Adults with a more severe learning disability also have a greater likelihood of having autism according to a new report published by the NHS Information Centre.
The report combines data from the Adult Psychiatric Morbidity Survey (APMS) 2007 with findings from a new study based on a sample of people with learning disabilities living in private households and communal care establishments. It aims to:
- Estimate the prevalence of autism in England, furthering previous research that suggests people with learning disabilities are more likely to have autism
- Address the fact that the APMS did not include people with severe learning disabilities
The report estimates that the prevalence of autism:
- Is 1 per cent in the general population
- Is approximately 35 per cent among adults with severe learning disabilities living in private households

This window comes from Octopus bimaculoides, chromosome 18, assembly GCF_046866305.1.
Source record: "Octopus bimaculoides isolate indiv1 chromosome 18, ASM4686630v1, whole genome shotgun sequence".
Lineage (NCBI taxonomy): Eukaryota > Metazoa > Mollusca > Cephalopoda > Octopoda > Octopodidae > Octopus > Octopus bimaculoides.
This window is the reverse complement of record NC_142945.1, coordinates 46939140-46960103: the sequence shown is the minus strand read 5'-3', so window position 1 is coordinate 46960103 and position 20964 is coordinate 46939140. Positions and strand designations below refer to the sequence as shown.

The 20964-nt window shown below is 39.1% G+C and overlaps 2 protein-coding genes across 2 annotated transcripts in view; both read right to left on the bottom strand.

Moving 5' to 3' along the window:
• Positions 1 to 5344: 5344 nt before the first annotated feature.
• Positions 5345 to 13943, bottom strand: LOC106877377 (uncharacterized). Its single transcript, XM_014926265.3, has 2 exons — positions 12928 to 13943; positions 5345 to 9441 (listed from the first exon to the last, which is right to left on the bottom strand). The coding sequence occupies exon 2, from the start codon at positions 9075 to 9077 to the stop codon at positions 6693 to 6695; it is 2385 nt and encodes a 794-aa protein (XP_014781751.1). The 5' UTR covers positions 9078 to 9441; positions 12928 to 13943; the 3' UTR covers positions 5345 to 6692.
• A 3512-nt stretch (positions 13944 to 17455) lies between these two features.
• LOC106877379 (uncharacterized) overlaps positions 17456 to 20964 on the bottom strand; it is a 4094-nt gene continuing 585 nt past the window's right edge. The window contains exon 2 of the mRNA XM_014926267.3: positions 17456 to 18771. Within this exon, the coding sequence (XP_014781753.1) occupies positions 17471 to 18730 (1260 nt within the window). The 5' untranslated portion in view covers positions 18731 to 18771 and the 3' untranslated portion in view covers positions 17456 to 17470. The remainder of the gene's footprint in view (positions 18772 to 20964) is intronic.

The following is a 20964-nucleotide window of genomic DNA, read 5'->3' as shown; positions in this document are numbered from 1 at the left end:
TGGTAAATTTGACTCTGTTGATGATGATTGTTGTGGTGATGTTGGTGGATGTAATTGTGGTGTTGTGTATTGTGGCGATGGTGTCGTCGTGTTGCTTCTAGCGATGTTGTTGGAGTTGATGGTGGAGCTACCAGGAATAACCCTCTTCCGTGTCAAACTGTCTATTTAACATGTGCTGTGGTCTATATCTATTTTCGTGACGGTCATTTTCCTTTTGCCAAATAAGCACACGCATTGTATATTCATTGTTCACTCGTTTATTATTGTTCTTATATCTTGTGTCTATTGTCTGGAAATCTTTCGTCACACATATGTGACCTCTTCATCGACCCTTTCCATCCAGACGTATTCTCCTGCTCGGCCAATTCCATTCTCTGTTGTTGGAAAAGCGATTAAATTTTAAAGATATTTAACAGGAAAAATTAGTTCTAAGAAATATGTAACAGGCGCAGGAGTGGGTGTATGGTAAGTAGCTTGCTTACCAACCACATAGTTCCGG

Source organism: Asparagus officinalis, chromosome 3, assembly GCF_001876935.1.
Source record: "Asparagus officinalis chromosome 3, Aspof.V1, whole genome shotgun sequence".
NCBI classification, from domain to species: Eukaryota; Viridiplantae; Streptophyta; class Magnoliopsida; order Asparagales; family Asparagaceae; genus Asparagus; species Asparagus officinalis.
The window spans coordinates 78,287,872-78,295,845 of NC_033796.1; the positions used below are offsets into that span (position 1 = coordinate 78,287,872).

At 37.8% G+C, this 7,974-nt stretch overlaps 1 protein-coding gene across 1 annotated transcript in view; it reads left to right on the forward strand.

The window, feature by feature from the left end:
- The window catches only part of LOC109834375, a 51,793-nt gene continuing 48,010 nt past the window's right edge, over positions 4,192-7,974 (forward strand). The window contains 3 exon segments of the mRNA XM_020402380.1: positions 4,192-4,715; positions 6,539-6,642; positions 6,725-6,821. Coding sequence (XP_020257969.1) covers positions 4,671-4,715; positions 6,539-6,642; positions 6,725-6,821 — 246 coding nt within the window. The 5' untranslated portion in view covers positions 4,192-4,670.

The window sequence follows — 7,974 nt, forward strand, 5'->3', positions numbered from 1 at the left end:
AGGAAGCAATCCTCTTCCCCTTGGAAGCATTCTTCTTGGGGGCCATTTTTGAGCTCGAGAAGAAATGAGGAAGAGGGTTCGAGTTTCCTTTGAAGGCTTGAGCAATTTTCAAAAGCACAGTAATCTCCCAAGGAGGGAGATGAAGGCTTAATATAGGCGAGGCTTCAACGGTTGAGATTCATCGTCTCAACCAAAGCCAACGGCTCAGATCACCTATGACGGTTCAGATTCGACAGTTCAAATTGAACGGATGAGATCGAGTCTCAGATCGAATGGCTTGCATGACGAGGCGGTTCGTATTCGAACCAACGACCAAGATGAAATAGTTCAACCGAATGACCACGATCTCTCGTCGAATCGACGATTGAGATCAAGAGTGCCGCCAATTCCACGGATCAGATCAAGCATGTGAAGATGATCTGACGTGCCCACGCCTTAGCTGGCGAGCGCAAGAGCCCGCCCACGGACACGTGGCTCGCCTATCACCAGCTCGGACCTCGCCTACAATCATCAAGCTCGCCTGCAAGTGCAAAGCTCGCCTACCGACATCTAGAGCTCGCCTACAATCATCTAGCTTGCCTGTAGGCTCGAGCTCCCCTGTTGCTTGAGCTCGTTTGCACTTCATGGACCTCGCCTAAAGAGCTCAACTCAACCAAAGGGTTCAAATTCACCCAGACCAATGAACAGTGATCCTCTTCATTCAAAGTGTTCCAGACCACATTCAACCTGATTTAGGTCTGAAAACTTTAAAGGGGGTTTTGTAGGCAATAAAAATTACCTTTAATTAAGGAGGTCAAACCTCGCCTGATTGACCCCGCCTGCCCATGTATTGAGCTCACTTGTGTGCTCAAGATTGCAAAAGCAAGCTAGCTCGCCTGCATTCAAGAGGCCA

- Is approximately 31 per cent among adults with mild or severe learning disabilities living in communal care establishments
- Increases with greater severity of learning disability or lower verbal IQ
- In terms of the new study that forms part of today’s report; a sample of adults from disability registers in Leicestershire, Lambeth and Sheffield, were invited to take part between August 2010 and April 2011. People were excluded from the new study if they were sufficiently able to have taken part in the APMS 2007
The overall response rate for the new survey was 20 per cent in private households (83 interviews). Sixty four per cent of communal care establishments approached took part in the study. Among these, the response rate for individual participants was 69 per cent (207 interviews).
NHS Information Centre chief executive Tim Straughan said:
While is it is important to note that these estimates are based on a study of only three areas of the country, they offer a new insight into the prevalence of autism among people with learning disabilities.
This information will be of particular importance for those who plan and provide services to support those with learning disabilities or with autism.
Estimating the Prevalence of Autism Spectrum Conditions in Adults: Extending the 2007 Adult Psychiatric Morbidity Survey. NHS Information Centre, 31 Jan 2012.